Posts for year 2014, total posts 59 / 59 migrated

    All Posts for 2014

    My Site - 2014 in review

    December 30, 2014 FoxDeploy

    The stats helper monkeys prepared a 2014 annual report for this blog.

    Here’s an excerpt:

    The Louvre Museum has 8.5 million visitors per year. This blog was viewed about 76,000 times in 2014. If it were an exhibit at the Louvre Museum, it would take about 3 days for that many people to see it.

    Click here to see the complete report.

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    Unholy Matrimony - wGet and PowerShell together

    December 19, 2014 FoxDeploy

    XML has been around for a LONG time. But just like working with HTML, it still kind of stinks. If you want to reach into a file and pull out values within certain tags, you’d better become a pro with Xpath or be prepared to create some REALLY ugly Regex. For instance, if we wanted to grab the values within the tag we care about for this blog post, the regex would be this simple little number.


    You know what they say about using regex…


    Fortunately for us, PowerShell makes it very easy to work with XML and pull out properties, and makes it super easy to do so if you take advantage of the built-in .net System.Xml.XmlDocument object type to help you parse it’s values.

    For this example, I wanted to make a full backup of my family Wordpress Photo site, but there was no easy way to download all of the photos from my blog posts, which is a necessity to transfer my content to another provider, or at least to maintain my own copy of all of my work. (Note to engineers, it would be totally sweet to have the option to download my entire blog in one nice little .zip!). So if, you’re curious about how to backup your WordPress blog including all media, read further!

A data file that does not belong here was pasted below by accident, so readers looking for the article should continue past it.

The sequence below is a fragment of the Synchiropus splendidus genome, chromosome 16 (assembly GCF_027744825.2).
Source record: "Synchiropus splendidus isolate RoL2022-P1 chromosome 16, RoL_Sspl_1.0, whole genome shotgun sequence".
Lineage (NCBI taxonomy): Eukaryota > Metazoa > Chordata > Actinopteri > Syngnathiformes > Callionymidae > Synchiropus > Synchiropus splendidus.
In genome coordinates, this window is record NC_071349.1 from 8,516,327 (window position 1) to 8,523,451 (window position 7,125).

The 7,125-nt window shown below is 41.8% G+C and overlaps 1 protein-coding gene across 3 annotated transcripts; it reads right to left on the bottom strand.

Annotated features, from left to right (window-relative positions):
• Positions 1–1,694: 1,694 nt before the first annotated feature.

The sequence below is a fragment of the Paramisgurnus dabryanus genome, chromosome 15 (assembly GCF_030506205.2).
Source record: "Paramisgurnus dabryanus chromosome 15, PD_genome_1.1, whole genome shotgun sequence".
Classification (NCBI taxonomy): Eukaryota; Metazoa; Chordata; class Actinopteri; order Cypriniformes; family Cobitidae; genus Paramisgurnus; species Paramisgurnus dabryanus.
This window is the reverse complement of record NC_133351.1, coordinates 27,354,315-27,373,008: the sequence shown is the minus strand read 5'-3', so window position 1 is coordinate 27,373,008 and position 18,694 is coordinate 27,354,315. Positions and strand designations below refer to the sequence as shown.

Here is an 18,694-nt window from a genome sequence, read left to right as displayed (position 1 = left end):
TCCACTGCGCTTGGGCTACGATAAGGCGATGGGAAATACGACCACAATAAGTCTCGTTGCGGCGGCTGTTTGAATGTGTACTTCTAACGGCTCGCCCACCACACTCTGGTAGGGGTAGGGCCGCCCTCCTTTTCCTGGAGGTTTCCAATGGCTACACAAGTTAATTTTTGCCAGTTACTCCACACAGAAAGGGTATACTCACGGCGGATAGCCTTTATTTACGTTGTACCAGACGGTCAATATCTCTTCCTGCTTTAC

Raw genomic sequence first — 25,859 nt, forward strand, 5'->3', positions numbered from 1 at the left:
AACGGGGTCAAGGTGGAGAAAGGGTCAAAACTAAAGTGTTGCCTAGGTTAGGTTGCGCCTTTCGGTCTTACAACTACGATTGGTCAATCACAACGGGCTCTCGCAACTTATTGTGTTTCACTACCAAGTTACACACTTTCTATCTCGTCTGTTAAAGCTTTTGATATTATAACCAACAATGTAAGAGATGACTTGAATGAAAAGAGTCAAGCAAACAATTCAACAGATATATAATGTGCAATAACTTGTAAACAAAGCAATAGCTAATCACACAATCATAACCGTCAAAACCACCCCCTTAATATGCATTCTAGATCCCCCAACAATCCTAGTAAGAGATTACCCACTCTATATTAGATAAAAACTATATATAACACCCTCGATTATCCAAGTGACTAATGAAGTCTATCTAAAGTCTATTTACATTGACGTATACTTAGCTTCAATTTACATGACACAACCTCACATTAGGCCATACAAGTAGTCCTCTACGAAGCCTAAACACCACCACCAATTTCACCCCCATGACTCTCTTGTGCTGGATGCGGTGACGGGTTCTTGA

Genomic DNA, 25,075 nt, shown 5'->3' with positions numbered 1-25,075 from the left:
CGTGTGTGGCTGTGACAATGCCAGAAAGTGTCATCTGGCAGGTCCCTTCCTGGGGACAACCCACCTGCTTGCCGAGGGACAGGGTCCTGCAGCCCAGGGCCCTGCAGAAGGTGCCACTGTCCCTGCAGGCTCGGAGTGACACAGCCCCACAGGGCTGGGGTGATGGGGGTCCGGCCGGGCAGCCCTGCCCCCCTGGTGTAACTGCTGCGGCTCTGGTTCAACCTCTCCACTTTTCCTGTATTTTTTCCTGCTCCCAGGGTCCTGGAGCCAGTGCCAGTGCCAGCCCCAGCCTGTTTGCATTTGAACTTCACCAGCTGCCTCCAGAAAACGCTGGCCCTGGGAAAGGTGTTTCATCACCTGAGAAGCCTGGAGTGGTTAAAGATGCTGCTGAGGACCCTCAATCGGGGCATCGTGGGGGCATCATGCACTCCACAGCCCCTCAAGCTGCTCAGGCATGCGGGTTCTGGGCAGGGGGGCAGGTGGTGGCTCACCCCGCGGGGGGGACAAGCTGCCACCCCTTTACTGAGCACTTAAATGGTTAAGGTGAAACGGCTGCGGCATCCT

How to Export your files from WordPress

    So, there’s no option to download all of the media, but there is the option to download a Blogtitle.XML file, which you can then import into other blog providers.  Go to your Blog Dashboard, then Settings->Export.

    []howToExport At the time I took this screen shot, I had a different working title for this post



    Scraping XML

    This XML file describes the overall layout of our site, including posts, forum replies, and things like that.  It also provides the full URL of all of the media actually featured within any of your posts.   If we’re good with XML parsing, we can scrape this document and pull out the URLs to all of our media featured anywhere on our site.  Here’s an example of what the XML looks like, showing the layout of a normal image post on a photo centric blog.